In 2013, archaeologists, led by Christine Lane, reported finding a microscopic layer of glassy volcanic ash in sediments of Lake Malawi, and definitively linked the ash to the 75,000-year-old eruption at the Lake Toba Caldera, but found no change in fossil type close to the ash layer, something that would be expected following a severe volcanic winter. They concluded that the eruption did not significantly alter the climate of East Africa, attracting criticism from Richard Roberts. Lane explained, "We examined smear slides at a 2-mm interval, corresponding to subdecadal resolution, and X-ray fluorescence scans run at 200-µm intervals correspond to subannual resolution. We observed no obvious change in sediment composition or Fe/Ti ratio, suggesting that no thermally driven overturn of the water column occurred following the Toba supereruption." In 2015, a new study on the climate of East Africa supported Lane's conclusion, that there was "no significant cooling associated with Mount Toba".
Genetic bottleneck theory
Genetic bottleneck in humans
The Youngest Toba eruption has been linked to a genetic bottleneck in human evolution about 70,000 years ago, which may have resulted in a severe reduction in the size of the total human population due to the effects of the eruption on the global climate. According to the genetic bottleneck theory, between 50,000 and 100,000 years ago, human populations sharply decreased to 3,000–10,000 surviving individuals. It is supported by some genetic evidence suggesting that today's humans are descended from a very small population of between 1,000 and 10,000 breeding pairs that existed about 70,000 years ago.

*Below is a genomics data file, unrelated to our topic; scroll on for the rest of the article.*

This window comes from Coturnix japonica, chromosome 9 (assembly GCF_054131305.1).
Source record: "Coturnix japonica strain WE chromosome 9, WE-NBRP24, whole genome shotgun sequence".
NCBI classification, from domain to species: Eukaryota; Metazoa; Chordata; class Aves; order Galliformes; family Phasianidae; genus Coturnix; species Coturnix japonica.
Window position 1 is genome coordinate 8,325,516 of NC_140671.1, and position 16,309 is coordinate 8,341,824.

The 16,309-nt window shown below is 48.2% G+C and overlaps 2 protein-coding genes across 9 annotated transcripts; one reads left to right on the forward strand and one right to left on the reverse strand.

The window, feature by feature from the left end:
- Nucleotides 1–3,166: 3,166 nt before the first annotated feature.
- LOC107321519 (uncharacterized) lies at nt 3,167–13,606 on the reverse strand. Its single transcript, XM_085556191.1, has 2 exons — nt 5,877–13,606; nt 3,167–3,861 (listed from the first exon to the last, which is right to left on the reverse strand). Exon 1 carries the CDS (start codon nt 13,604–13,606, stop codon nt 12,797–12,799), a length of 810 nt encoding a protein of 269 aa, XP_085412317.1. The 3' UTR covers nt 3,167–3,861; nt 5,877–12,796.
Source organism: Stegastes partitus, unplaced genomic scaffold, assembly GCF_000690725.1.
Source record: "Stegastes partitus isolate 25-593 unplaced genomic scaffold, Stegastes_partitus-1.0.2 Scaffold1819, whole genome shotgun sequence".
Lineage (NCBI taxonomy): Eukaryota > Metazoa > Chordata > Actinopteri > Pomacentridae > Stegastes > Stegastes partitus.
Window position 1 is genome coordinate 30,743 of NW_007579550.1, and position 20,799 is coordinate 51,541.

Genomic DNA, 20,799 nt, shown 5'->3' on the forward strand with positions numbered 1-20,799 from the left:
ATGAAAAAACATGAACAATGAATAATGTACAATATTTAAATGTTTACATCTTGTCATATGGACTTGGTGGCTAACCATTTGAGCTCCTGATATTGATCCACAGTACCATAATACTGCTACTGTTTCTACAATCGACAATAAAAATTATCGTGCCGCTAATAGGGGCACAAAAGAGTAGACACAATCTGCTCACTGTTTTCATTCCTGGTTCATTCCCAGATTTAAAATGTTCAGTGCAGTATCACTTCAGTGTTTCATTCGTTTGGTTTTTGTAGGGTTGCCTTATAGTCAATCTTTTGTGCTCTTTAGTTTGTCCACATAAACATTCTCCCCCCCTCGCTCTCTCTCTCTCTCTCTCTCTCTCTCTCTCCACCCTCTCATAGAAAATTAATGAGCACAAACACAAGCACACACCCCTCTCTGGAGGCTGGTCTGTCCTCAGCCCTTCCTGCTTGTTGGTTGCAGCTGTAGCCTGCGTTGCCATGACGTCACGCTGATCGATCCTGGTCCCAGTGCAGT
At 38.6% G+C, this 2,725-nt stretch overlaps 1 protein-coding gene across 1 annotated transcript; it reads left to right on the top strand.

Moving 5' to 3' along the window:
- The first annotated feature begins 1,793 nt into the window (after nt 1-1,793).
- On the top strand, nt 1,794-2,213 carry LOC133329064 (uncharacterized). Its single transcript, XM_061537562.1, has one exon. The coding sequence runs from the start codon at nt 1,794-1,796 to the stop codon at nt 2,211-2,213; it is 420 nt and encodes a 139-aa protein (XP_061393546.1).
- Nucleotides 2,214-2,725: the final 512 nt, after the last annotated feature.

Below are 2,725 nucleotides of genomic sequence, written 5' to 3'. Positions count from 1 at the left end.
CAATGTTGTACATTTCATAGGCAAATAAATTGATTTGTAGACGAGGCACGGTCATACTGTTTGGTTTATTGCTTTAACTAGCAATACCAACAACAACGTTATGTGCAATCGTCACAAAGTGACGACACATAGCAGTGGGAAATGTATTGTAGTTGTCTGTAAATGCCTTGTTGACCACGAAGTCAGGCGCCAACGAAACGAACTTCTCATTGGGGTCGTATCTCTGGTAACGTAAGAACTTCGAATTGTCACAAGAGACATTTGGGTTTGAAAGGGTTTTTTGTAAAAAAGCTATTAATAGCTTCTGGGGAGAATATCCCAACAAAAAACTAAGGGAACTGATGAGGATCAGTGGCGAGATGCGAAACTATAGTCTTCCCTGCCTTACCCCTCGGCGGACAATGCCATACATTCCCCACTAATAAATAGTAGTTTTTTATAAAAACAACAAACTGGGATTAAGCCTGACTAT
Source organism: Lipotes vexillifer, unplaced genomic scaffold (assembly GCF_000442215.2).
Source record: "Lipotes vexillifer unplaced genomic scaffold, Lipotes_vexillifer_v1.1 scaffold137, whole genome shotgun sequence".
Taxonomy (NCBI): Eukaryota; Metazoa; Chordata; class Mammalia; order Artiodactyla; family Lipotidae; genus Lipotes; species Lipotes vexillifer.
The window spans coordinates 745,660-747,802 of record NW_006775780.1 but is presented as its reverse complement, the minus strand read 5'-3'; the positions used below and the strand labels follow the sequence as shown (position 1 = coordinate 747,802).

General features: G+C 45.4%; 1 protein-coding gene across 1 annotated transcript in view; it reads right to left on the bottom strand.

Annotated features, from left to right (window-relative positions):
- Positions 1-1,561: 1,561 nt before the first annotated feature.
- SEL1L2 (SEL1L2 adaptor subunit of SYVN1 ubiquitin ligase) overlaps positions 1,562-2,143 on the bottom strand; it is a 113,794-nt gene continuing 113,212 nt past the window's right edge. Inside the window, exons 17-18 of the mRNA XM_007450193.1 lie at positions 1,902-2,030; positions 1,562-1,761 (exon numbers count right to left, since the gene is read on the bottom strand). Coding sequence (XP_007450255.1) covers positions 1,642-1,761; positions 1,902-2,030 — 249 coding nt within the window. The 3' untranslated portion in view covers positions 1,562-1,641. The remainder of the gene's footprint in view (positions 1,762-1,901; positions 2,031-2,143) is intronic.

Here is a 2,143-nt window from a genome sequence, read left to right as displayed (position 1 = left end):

Proponents of the genetic bottleneck theory (including Robock) suggest that the Youngest Toba eruption resulted in a global ecological disaster, including destruction of vegetation along with severe drought in the tropical rainforest belt and in monsoonal regions. A 10-year volcanic winter triggered by the eruption could have largely destroyed the food sources of humans and caused a severe reduction in population sizes. These environmental changes may have generated population bottlenecks in many species, including hominids; this in turn may have accelerated differentiation from within the smaller human population. Therefore, the genetic differences among modern humans may reflect changes within the last 70,000 years, rather than gradual differentiation over hundreds of thousands of years.
Other research has cast doubt on a link between the Lake Toba Caldera and a genetic bottleneck. For example, ancient stone tools in southern India were found above and below a thick layer of ash from the Youngest Toba eruption and were very similar across these layers, suggesting that the dust clouds from the eruption did not wipe out this local population. Additional archaeological evidence from southern and northern India also suggests a lack of evidence for effects of the eruption on local populations, leading the authors of the study to conclude, "many forms of life survived the supereruption, contrary to other research which has suggested significant animal extinctions and genetic bottlenecks". However, evidence from pollen analysis has suggested prolonged deforestation in South Asia, and some researchers have suggested that the Toba eruption may have forced humans to adopt new adaptive strategies, which may have permitted them to replace Neanderthals and "other archaic human species".